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Spiral galaxies, evidence of black holes: See ‘mind-blowing’ images snapped by NASA telescope

Get ready to be dazzled by the cosmos! NASA’s James Webb Space Telescope has just unveiled a celestial spectacle, treating us to 19 stunning images capturing galaxies filled with stars and dropping subtle hints of supermassive black holes. This cosmic showcase, revealed on Monday, provides a mesmerizing glimpse into spiraling galaxies, all bathed in the enchanting glow of near- and mid-infrared light – a testament to the awe-inspiring capabilities of the Webb telescope.

It’s been almost two years since Webb’s initial images graced our screens, and just over two months since its European counterpart wowed us with groundbreaking views. This latest collection of images takes us on a cosmic journey, showcasing millions of stars gathering at the hearts of galaxies, unveiling intricate details in a way that’s never been seen before.

Janice Lee, a project scientist at the Space Telescope Science Institute, couldn’t contain her amazement, describing the images as “mind-blowing, even for researchers who have studied these same galaxies for decades.” Captured with the Near-Infrared Camera (NIRCam), Webb’s high-resolution images present a celestial masterpiece, with millions of stars shimmering in beautiful blue tones. Some stars gracefully stretch across spiral arms, while others cozy up in tight-knit star clusters.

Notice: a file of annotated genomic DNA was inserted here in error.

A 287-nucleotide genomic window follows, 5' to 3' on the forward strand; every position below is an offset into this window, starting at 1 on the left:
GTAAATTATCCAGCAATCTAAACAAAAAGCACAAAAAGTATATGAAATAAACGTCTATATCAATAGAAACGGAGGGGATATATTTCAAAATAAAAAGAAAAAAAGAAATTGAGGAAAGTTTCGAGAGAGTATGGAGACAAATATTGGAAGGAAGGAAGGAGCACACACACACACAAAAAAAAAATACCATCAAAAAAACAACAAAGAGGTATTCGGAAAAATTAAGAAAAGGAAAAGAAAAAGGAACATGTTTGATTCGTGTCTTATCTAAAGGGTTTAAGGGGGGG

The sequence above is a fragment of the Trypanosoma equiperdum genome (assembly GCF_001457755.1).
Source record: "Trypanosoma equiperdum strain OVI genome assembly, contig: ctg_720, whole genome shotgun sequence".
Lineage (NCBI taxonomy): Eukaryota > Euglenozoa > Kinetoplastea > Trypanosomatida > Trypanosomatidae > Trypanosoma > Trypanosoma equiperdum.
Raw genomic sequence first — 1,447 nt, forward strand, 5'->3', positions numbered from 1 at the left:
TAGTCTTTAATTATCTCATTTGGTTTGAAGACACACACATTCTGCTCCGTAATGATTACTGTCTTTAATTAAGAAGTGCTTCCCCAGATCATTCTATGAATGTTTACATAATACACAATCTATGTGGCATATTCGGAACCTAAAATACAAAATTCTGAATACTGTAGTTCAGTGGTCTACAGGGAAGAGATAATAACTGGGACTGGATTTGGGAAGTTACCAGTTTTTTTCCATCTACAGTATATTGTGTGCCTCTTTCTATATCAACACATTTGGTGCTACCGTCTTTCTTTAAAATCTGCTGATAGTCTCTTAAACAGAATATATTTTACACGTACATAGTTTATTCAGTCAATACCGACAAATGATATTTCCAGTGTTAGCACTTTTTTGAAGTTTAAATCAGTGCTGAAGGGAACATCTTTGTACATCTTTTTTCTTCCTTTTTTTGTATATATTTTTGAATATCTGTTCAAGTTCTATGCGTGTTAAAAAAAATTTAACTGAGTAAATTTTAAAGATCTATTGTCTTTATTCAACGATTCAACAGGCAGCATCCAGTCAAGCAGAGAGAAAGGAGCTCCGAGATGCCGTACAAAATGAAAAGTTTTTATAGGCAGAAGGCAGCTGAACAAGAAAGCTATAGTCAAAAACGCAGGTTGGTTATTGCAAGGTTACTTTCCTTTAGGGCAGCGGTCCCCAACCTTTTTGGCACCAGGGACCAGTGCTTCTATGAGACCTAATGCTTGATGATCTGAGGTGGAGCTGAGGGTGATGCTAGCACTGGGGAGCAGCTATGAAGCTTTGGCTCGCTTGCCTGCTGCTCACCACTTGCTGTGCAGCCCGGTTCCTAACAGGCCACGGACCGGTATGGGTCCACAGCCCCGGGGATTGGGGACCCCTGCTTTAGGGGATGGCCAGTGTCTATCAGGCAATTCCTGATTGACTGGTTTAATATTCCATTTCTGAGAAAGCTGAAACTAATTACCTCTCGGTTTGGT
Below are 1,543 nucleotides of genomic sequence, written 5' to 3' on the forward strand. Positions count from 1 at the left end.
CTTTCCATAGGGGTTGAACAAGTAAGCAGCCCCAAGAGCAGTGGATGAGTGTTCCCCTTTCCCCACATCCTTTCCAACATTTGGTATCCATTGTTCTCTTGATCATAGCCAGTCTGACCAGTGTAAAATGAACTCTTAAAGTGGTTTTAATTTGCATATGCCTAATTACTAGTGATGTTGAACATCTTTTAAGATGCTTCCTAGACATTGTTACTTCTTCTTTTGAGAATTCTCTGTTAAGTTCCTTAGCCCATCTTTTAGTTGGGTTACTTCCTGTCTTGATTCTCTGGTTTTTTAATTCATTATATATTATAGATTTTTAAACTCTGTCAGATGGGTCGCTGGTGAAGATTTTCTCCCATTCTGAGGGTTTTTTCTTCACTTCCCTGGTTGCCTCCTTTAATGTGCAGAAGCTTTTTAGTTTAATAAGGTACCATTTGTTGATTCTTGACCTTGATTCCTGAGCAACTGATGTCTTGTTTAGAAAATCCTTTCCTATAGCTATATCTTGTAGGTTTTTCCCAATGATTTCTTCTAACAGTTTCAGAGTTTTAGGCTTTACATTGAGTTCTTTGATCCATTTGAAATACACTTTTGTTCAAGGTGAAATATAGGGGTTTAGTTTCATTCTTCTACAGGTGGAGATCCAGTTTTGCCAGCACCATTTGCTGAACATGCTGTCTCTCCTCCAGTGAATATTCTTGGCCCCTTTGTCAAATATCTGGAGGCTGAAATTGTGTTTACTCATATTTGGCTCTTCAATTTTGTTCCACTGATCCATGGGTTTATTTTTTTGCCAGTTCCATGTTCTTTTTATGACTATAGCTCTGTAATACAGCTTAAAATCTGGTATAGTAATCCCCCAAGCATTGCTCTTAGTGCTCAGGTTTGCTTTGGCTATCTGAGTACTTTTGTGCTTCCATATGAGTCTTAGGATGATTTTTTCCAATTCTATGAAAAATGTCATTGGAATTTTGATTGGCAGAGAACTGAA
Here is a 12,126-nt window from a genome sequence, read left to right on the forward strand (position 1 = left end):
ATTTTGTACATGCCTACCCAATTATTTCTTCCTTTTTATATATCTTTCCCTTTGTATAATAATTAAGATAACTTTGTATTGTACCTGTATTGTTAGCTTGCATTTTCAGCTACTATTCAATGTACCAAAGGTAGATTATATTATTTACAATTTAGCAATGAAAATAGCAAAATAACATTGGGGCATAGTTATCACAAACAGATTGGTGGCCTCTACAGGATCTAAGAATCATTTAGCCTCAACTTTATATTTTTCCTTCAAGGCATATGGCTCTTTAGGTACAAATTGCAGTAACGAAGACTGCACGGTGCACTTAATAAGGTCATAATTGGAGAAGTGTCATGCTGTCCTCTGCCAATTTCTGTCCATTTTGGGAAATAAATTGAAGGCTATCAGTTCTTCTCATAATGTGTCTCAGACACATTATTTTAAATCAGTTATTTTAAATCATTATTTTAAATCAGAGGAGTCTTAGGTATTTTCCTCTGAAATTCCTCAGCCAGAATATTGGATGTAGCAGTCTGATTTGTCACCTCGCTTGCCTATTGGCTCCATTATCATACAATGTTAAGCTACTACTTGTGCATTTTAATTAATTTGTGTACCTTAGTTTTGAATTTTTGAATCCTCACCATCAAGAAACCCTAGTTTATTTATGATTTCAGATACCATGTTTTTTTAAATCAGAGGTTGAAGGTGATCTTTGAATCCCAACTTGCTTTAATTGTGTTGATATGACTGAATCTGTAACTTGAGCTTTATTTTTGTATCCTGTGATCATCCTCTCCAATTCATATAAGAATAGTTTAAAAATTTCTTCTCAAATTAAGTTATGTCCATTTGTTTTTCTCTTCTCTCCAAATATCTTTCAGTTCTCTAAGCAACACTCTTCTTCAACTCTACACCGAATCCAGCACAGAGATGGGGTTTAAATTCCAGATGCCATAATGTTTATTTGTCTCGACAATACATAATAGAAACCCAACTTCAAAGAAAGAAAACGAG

Adding to the cosmic canvas, the Mid-Infrared Instrument (MIRI) paints scenes with warm shades of orange and red, spotlighting the glowing dust surrounding stars. This instrument also unveils bright red stars, still in their formative stages, wrapped in gas and dust that nurture their growth.

Erik Rosolowsky, a physics professor at the University of Alberta, offers insights into these stellar nurseries, explaining that these are the regions where the newest, most massive stars in the galaxies reside. Additionally, certain galaxy cores displaying pink-and-red diffraction spikes suggest the exciting possibility of central active supermassive black holes.

These captivating spiral galaxies mark Webb’s debut contributions to the Physics at High Angular resolution in Nearby GalaxieS (PHANGS) program, backed by a global team of over 150 astronomers. Ongoing research into these images promises to unlock the secrets of star formation within galaxies, offering deeper insights into the evolutionary journey of spiral galaxies.

As Webb continues to elevate our understanding of the cosmos, researchers anticipate that studying these celestial marvels will unravel the intricate life cycles of stars, providing us with a more holistic view of these cosmic entities that endure for billions or even trillions of years.

Since its stellar launch in 2021, the James Webb Space Telescope has become a guiding light for cosmic discovery, offering unparalleled views of our solar system, galaxies, stars, and other cosmic wonders. From ancient ghost galaxies to the synchronous dance of orbiting planets, Webb’s observations have fueled a year of cosmic revelations, granting us valuable insights into exoplanets, black holes, and the mysterious depths of the universe.

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